I grew up in Southern Connecticut, and without a doubt, the prettiest time of the year there is autumn. The reds, oranges and yellows of the trees in peak leaf-peeping season are as spectacular just as they are in other parts of the country.

Right now is the absolute perfect time to plan a last minute a leaf-peeping trip. Usually, I don’t recommend traveling anywhere last minute since it tends cost more but not this year. With Covid-19 still running rampant going last minute is perfect to avoid places with high Covid cases and hospitalization rates. Besides it’s actually smart and with travel down you can get some great fares/rates.

Related: How To Check Hospitalization Numbers of Your Destination

Here’s a website to help get your fall foliage trip timing right. It breaks down the continental U.S. and uses a blend of sources to predict when the trees in that region will be in peak color.

RELATED: 7 Ways to Save Money on a Road Trip

The tricky part of any fall foliage trip, though, is getting the timing right. And here to help is SmokyMountains.com’s annual fall foliage map, which has just been released for 2021. As seen in the screenshot above (click the image or here to use the map yourself), the map breaks down the continental U.S. into counties (I think) and uses a blend of sources to predict when that county’s trees will be in peak color. To use it, you just move the slider at the bottom of the map from left to right. As you move the slider, you’ll see the map change colors in accordance with the date (week).

How accurate is this fall foliage map?

As far as I can tell, it’s one of the best predictors of fall color you’ll find anywhere. The data powering this fall foliage map comes includes, among other sets, NOAA historical temperature data, NOAA historical precipitation data, NOAA temperature forecasts, NOAA precipitation forecasts, historical leaf peak trends, and peak observation trends. I’m not sure it’s 100% accurate since it claims Connecticut will be past peak by October 8, which feels early. But only Mother Nature knows. And SmokyMountains.com knows that its predictions can only get so close.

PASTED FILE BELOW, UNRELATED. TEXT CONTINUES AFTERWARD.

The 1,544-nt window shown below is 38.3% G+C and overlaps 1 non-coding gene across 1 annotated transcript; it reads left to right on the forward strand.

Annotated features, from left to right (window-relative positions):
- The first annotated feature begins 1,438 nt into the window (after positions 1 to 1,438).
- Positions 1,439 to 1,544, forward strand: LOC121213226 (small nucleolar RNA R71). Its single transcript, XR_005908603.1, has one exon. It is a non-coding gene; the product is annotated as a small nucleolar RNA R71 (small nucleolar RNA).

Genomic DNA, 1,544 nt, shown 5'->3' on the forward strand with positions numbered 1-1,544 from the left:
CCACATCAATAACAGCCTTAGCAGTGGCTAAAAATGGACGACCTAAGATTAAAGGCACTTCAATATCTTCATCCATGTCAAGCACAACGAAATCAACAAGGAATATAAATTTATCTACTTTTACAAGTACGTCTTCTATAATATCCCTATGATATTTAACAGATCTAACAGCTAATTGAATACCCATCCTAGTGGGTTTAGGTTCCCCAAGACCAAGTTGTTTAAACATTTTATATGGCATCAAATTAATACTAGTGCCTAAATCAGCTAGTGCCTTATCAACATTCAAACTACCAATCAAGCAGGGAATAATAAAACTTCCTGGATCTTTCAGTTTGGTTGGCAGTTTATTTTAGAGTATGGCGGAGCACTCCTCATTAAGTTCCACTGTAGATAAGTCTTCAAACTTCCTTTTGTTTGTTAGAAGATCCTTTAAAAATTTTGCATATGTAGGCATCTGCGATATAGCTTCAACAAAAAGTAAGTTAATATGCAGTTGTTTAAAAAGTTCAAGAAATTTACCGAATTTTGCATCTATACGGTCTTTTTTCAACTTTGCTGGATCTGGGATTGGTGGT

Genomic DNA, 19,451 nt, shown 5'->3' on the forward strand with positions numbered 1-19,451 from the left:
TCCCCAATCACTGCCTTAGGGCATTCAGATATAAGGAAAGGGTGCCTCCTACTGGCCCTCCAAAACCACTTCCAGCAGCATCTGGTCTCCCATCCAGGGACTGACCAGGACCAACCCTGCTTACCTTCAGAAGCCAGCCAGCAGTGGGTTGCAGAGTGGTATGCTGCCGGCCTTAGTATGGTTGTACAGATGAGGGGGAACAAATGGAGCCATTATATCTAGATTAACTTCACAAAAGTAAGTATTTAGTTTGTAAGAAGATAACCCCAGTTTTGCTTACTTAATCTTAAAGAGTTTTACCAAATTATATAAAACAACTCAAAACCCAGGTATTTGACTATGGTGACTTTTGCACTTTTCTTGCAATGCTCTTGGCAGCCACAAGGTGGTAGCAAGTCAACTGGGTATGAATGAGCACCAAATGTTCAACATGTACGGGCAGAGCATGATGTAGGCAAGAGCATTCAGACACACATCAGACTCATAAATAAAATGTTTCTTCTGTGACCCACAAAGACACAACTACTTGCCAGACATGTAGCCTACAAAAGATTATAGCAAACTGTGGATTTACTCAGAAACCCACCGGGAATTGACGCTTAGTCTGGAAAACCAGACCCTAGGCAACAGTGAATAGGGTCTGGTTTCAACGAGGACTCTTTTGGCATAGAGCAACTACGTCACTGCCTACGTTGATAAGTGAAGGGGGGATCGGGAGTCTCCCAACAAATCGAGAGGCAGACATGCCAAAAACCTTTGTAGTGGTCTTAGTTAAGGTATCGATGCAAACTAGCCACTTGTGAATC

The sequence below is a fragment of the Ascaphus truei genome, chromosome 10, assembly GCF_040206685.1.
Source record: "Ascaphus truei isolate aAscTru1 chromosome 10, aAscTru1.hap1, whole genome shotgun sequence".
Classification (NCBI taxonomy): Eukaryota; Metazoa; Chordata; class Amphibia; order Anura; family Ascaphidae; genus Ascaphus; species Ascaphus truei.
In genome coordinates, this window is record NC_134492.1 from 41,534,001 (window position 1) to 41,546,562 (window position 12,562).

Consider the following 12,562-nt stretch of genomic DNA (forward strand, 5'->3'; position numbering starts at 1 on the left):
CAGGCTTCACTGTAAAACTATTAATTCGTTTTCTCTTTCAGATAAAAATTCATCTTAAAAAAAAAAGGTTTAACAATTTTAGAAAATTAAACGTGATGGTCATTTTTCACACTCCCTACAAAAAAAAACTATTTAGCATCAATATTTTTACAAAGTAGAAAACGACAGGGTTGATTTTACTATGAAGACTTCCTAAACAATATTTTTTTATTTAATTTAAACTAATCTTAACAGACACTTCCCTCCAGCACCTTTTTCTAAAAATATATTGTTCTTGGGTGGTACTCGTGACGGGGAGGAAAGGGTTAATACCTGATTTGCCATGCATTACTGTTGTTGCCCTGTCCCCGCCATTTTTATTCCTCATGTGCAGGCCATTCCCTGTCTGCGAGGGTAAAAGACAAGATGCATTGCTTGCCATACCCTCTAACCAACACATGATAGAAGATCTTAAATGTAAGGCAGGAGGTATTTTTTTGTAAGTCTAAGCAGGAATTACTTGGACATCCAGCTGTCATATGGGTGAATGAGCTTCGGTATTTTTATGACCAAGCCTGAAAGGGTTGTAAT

“Although the scientific concept of how leaves change colors is fairly simple,” says data scientist and CTO Wes Melton, “predicting the precise moment the event will occur is extremely challenging. The major factors impacting peak fall are sunlight, precipitation, soil moisture and temperature. Although we cannot control Mother Nature and ensure 100% accuracy, our data sources are top-tier and each year we refine our algorithmic model achieving higher accuracy over time.”

More fall travel



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